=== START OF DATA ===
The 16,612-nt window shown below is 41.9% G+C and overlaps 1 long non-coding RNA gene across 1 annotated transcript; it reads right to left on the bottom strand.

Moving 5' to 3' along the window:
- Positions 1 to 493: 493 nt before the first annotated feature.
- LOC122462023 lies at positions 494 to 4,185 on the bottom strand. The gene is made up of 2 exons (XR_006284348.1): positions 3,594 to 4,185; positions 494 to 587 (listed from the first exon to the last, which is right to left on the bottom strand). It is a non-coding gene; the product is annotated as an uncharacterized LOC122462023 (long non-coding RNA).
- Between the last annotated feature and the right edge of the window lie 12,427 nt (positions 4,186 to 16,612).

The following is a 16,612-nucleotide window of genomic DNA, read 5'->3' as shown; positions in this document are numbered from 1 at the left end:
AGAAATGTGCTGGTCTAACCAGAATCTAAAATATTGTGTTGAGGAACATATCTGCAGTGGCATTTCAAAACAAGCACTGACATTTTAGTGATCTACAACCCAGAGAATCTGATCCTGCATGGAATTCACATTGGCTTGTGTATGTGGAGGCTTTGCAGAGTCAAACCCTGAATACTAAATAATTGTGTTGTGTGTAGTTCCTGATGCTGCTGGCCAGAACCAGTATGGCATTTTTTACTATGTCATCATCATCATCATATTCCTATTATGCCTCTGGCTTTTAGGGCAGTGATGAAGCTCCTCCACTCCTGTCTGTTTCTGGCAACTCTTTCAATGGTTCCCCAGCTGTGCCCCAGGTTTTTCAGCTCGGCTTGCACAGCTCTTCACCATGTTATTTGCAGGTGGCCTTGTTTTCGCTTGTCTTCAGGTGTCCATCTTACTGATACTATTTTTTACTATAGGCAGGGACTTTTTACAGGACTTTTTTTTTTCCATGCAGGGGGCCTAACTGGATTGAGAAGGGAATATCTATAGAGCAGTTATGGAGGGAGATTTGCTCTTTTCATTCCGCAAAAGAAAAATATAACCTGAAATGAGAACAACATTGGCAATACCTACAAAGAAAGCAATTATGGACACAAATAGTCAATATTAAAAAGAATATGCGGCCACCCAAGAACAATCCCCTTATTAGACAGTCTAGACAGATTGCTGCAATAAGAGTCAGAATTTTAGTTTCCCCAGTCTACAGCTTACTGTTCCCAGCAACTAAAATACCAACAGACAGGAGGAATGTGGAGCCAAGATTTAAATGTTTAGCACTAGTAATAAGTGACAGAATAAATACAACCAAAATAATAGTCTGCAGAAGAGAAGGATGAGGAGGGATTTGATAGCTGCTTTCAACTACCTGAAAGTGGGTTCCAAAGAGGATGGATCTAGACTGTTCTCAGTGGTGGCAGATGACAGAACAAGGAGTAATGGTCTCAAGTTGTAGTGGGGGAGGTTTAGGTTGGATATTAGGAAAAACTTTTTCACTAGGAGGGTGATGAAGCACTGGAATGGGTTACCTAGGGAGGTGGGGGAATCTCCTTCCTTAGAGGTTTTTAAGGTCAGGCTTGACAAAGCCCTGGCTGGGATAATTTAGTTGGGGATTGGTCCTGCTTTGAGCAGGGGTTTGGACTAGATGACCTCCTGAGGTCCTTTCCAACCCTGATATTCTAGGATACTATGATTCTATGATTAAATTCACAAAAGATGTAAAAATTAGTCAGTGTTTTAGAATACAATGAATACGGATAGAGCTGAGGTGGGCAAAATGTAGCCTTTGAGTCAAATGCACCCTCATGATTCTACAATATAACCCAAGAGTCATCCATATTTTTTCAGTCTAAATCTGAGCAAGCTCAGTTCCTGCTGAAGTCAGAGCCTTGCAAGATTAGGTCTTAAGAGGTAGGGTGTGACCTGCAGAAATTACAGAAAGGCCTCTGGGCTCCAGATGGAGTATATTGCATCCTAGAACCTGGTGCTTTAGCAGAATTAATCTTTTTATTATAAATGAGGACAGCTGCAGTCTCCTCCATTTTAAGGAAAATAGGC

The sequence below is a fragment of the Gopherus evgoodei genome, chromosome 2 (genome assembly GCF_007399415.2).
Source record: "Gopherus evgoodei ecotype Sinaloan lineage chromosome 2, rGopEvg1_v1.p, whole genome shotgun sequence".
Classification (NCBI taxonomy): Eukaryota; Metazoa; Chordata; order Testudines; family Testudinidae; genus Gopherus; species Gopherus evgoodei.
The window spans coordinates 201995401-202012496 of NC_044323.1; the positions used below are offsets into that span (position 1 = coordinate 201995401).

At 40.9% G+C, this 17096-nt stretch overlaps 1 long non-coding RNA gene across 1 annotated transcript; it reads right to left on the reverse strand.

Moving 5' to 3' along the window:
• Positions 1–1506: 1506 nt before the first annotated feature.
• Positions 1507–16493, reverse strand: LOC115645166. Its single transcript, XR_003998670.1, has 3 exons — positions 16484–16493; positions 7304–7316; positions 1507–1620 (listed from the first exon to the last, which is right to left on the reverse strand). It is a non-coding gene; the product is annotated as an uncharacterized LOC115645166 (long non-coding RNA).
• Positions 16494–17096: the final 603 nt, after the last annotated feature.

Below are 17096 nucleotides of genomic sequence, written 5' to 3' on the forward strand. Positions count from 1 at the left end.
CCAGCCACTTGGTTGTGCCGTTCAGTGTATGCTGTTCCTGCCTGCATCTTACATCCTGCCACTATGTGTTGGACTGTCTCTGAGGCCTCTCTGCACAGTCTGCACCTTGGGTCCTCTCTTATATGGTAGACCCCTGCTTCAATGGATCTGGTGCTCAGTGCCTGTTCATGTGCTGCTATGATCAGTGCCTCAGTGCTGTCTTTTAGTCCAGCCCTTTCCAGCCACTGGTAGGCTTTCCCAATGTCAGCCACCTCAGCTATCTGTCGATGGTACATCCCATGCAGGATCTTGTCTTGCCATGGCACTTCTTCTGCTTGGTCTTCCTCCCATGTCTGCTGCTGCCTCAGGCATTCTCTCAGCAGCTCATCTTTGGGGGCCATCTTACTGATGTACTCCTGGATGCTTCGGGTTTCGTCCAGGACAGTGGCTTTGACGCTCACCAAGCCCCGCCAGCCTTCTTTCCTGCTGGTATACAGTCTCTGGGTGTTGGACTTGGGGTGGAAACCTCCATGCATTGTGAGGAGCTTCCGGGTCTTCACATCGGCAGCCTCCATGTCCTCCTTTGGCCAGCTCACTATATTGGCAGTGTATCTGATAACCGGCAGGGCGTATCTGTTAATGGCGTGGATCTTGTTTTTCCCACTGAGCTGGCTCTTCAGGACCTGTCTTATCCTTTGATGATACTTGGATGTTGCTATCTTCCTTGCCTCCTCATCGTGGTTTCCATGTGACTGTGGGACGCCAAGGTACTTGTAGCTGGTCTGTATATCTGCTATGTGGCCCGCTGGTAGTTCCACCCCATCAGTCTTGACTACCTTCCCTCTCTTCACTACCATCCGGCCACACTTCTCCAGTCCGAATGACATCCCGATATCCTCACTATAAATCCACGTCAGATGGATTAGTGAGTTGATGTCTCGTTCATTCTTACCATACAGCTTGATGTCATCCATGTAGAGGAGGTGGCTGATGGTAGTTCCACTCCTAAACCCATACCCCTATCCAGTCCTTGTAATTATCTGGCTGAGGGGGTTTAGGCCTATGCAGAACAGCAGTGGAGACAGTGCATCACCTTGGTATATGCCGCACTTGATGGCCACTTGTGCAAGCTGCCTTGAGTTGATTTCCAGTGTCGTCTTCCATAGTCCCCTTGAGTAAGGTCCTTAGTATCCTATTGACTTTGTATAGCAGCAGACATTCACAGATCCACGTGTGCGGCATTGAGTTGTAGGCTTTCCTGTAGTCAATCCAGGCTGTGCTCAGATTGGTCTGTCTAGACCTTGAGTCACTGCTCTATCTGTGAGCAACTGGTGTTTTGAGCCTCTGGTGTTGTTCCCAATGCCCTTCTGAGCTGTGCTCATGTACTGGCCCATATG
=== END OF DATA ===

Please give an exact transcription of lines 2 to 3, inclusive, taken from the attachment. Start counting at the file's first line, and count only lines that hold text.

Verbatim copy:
Moving 5' to 3' along the window:
- Positions 1 to 493: 493 nt before the first annotated feature.